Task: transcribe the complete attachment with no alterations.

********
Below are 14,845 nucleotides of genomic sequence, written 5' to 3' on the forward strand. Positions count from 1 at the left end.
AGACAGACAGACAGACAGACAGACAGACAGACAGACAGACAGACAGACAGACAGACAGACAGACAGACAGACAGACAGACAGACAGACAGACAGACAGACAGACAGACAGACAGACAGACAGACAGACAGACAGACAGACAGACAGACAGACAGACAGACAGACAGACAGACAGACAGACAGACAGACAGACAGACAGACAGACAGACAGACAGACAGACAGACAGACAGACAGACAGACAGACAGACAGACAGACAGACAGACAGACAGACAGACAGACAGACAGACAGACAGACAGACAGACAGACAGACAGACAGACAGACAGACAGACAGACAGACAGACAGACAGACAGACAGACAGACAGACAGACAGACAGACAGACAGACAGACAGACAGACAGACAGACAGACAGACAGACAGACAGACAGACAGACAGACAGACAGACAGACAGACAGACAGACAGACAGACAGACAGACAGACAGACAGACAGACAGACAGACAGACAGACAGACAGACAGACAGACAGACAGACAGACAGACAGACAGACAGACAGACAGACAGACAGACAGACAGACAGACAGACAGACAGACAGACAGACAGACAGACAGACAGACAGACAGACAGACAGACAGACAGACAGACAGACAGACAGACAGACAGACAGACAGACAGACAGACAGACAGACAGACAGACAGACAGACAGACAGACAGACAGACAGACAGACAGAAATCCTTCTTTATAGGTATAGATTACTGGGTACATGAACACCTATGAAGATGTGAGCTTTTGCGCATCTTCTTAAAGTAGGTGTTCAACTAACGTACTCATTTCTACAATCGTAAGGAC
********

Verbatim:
Below are 14,845 nucleotides of genomic sequence, written 5' to 3' on the forward strand. Positions count from 1 at the left end.
AGACAGACAGACAGACAGACAGACAGACAGACAGACAGACAGACAGACAGACAGACAGACAGACAGACAGACAGACAGACAGACAGACAGACAGACAGACAGACAGACAGACAGACAGACAGACAGACAGACAGACAGACAGACAGACAGACAGACAGACAGACAGACAGACAGACAGACAGACAGACAGACAGACAGACAGACAGACAGACAGACAGACAGACAGACAGACAGACAGACAGACAGACAGACAGACAGACAGACAGACAGACAGACAGACAGACAGACAGACAGACAGACAGACAGACAGACAGACAGACAGACAGACAGACAGACAGACAGACAGACAGACAGACAGACAGACAGACAGACAGACAGACAGACAGACAGACAGACAGACAGACAGACAGACAGACAGACAGACAGACAGACAGACAGACAGACAGACAGACAGACAGACAGACAGACAGACAGACAGACAGACAGACAGACAGACAGACAGACAGACAGACAGACAGACAGACAGACAGACAGACAGACAGACAGACAGACAGACAGACAGACAGACAGACAGACAGACAGACAGACAGACAGACAGACAGACAGACAGACAGACAGACAGACAGACAGACAGACAGACAGACAGACAGACAGACAGACAGACAGACAGACAGACAGACAGACAGACAGACAGACAGACAGACAGACAGACAGACAGACAGACAGACAGACAGAAATCCTTCTTTATAGGTATAGATTACTGGGTACATGAACACCTATGAAGATGTGAGCTTTTGCGCATCTTCTTAAAGTAGGTGTTCAACTAACGTACTCATTTCTACAATCGTAAGGAC